Keep your eye out for any other interesting finds and I’ll share what I can about them.

Sources: NOAA Fisheries and NOAA Stock Assessment Report

I have been a biologist in NOAA Fisheries Alaska Fisheries Science Center studying Steller sea lion population abundance and life history for over 10 years. I am an FAA certified remote pilot and have been flying marine mammal surveys with our hexacopter since 2014. I earned my B.S. in Aquatic and Fishery Sciences at the University of Washington and my Master in Coastal Environmental Management at Duke University. 

February 1st: A1

Sea Lion of the Month

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I thought for this month’s featured sea lion, it would be interesting to share the story of a male sea lion that we have observed over his entire life-span. The February Sea Lion of the Month is A1. When we would see him in the field, we would fondly call him, “steak sauce,” after the well known A.1. Steak Sauce. Did you know, according to Wikipedia, in 1824, the English King George IV tried the sauce and called it “A.1.”, the highest category to classify ships for insurance purposes (meaning high quality)? And so was the name coined…

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Anyway, the sea lion, A1, was the first to be marked on Ugamak Island in 2001 on June 27th. At the time, he was just under 3.5 feet (99 cm) long and weighed just over 50 pounds (24 kg). Typical of male juvenile sea lions, he was not seen much after 2001 until 2004 at Billings Head on Akun Island. Shortly thereafter in June, he returned to his birth place, Ugamak Island. The next sighting was all the way up at St. George Island (of the Pribilof Islands, in the Bering Sea), almost 300 miles north, in January. He then went back to Billings Head in May before being spotted again on Ugamak during the summer breeding season.

From then on, it seems A1‘s general trend was to spend some time on St. George in the winter, and always returning to his birth place on Ugamak during the summer breeding season. In fact, amazingly, he held a breeding territory with females (also called a “harem”) for 5 summers in a row from 2008 (when he was 7) to 2013 (when he was 12 years old. That’s quite impressive considering that means he was onshore fasting while holding those territories. This also means he was involved in many territorial fights with other males, which is very obvious in this picture where you can see several superficial wounds.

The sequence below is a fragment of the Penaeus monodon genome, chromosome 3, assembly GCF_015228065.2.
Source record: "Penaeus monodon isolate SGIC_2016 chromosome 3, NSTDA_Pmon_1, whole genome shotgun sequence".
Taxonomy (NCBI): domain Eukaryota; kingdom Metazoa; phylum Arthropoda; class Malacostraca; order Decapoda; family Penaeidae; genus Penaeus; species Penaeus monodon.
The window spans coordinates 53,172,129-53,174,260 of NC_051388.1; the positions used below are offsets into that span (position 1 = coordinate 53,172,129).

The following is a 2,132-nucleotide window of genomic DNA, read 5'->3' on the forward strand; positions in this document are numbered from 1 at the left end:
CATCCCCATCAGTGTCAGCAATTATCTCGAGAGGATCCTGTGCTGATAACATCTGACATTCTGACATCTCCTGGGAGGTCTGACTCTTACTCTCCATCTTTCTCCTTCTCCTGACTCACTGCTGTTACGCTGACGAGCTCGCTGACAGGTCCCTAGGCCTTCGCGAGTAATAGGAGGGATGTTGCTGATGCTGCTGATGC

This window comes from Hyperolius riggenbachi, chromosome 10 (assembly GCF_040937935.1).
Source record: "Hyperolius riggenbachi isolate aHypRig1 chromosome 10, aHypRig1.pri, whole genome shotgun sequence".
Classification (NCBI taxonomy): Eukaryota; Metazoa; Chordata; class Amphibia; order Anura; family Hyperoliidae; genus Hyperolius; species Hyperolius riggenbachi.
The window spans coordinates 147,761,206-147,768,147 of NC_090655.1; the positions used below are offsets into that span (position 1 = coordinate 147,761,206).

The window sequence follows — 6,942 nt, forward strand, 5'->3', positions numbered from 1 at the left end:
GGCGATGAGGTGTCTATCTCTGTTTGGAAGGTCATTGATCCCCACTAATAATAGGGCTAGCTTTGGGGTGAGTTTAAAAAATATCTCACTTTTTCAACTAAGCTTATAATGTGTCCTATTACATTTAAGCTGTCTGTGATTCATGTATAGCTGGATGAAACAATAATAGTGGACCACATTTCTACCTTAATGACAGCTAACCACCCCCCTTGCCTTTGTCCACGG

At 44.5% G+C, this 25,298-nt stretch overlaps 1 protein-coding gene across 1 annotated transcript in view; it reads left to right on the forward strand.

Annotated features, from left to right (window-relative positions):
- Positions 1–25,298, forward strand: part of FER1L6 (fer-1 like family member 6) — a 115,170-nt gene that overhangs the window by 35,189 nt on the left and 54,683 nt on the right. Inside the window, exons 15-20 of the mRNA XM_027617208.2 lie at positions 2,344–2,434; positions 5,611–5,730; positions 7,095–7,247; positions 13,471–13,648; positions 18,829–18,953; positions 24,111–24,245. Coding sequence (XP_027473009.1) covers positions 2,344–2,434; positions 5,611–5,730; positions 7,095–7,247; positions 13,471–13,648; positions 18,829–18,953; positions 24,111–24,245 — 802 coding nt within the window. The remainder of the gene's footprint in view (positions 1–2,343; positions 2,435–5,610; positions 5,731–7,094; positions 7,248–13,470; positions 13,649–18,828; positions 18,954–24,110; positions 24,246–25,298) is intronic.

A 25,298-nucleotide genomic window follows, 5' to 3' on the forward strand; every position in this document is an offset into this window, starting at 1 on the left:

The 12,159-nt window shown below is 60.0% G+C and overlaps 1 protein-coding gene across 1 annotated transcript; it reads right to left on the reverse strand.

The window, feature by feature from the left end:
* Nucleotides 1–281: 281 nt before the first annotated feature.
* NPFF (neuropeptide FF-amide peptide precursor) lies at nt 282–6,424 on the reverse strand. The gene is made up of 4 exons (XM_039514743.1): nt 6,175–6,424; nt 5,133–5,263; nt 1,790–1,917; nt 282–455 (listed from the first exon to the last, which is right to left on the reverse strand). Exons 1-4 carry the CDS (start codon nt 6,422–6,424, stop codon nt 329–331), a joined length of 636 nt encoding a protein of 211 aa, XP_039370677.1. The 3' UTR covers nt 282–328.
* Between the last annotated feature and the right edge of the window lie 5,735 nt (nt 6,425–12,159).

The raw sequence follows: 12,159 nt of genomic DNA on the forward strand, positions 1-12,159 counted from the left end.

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Our last sighting of A1 was on July 5, 2013, on the haulout part of the rookery, where males without breeding territories hang out with other males. He had arrived on Ugamak on May 29 of this year and held a territory however, he did not have any females until June 28th and only until July 4th. It’s hard work maintaining a territory and it seems this was his final year to do so. Since it’s been almost 5 years since we have seen him, and he would be almost 16 years old by now (which is fairly old for a male sea lion), it’s likely steak sauce has died. But, I still hold out hope that we will catch a glimpse of him one last time living the good life on St. George…

Curious about other pinnipeds (seals and sea lions)? Check out our neighbors in the Pacific Islands to the south, the monk seals of the Northwest Hawaiian Islands. The Pacific Island Fisheries Science Center features their own Monk Seal of the Month!


We will share the story of one marked sea lion each month. Be sure to check our Sea Lion of the Month page on the 1st of every month to learn about our featured Steller sear lion. You may nominate a sea lion by submitting their full mark on the Sea Lion of the Month nomination forum. Thank you all for your nominations!